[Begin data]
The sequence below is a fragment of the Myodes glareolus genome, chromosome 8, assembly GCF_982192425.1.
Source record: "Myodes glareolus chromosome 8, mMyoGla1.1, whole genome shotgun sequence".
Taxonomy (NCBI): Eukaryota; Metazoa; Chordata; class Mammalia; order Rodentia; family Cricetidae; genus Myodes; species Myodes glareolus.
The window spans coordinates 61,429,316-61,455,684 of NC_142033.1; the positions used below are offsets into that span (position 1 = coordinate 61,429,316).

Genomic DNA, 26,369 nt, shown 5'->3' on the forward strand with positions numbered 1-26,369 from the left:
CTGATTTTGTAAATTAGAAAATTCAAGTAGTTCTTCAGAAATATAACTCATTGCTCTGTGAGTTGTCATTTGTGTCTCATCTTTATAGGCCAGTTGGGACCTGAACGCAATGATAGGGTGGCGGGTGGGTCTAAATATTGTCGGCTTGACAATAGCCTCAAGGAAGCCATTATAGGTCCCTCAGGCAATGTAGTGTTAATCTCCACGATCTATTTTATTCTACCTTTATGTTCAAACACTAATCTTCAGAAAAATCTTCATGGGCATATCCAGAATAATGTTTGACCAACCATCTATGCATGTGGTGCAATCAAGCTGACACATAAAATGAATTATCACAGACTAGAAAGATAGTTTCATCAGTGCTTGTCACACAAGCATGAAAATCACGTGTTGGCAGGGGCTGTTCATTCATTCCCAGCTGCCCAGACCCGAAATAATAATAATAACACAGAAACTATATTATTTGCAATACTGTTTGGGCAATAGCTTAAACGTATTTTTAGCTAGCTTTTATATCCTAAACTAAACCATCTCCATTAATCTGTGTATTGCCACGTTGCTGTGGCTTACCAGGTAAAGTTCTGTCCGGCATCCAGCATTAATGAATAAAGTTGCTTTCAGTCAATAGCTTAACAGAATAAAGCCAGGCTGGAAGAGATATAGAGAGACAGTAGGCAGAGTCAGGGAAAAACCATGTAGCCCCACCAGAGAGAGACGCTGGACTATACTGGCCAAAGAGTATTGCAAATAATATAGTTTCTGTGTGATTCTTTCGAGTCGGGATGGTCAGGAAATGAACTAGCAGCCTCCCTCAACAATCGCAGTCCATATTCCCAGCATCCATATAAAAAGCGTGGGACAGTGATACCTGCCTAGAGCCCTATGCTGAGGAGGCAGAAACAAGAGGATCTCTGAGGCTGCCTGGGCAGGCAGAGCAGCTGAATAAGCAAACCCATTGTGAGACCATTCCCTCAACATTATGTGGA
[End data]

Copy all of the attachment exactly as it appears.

The sequence below is a fragment of the Myodes glareolus genome, chromosome 8, assembly GCF_982192425.1.
Source record: "Myodes glareolus chromosome 8, mMyoGla1.1, whole genome shotgun sequence".
Taxonomy (NCBI): Eukaryota; Metazoa; Chordata; class Mammalia; order Rodentia; family Cricetidae; genus Myodes; species Myodes glareolus.
The window spans coordinates 61,429,316-61,455,684 of NC_142033.1; the positions used below are offsets into that span (position 1 = coordinate 61,429,316).

Genomic DNA, 26,369 nt, shown 5'->3' on the forward strand with positions numbered 1-26,369 from the left:
CTGATTTTGTAAATTAGAAAATTCAAGTAGTTCTTCAGAAATATAACTCATTGCTCTGTGAGTTGTCATTTGTGTCTCATCTTTATAGGCCAGTTGGGACCTGAACGCAATGATAGGGTGGCGGGTGGGTCTAAATATTGTCGGCTTGACAATAGCCTCAAGGAAGCCATTATAGGTCCCTCAGGCAATGTAGTGTTAATCTCCACGATCTATTTTATTCTACCTTTATGTTCAAACACTAATCTTCAGAAAAATCTTCATGGGCATATCCAGAATAATGTTTGACCAACCATCTATGCATGTGGTGCAATCAAGCTGACACATAAAATGAATTATCACAGACTAGAAAGATAGTTTCATCAGTGCTTGTCACACAAGCATGAAAATCACGTGTTGGCAGGGGCTGTTCATTCATTCCCAGCTGCCCAGACCCGAAATAATAATAATAACACAGAAACTATATTATTTGCAATACTGTTTGGGCAATAGCTTAAACGTATTTTTAGCTAGCTTTTATATCCTAAACTAAACCATCTCCATTAATCTGTGTATTGCCACGTTGCTGTGGCTTACCAGGTAAAGTTCTGTCCGGCATCCAGCATTAATGAATAAAGTTGCTTTCAGTCAATAGCTTAACAGAATAAAGCCAGGCTGGAAGAGATATAGAGAGACAGTAGGCAGAGTCAGGGAAAAACCATGTAGCCCCACCAGAGAGAGACGCTGGACTATACTGGCCAAAGAGTATTGCAAATAATATAGTTTCTGTGTGATTCTTTCGAGTCGGGATGGTCAGGAAATGAACTAGCAGCCTCCCTCAACAATCGCAGTCCATATTCCCAGCATCCATATAAAAAGCGTGGGACAGTGATACCTGCCTAGAGCCCTATGCTGAGGAGGCAGAAACAAGAGGATCTCTGAGGCTGCCTGGGCAGGCAGAGCAGCTGAATAAGCAAACCCATTGTGAGACCATTCCCTCAACATTATGTGGA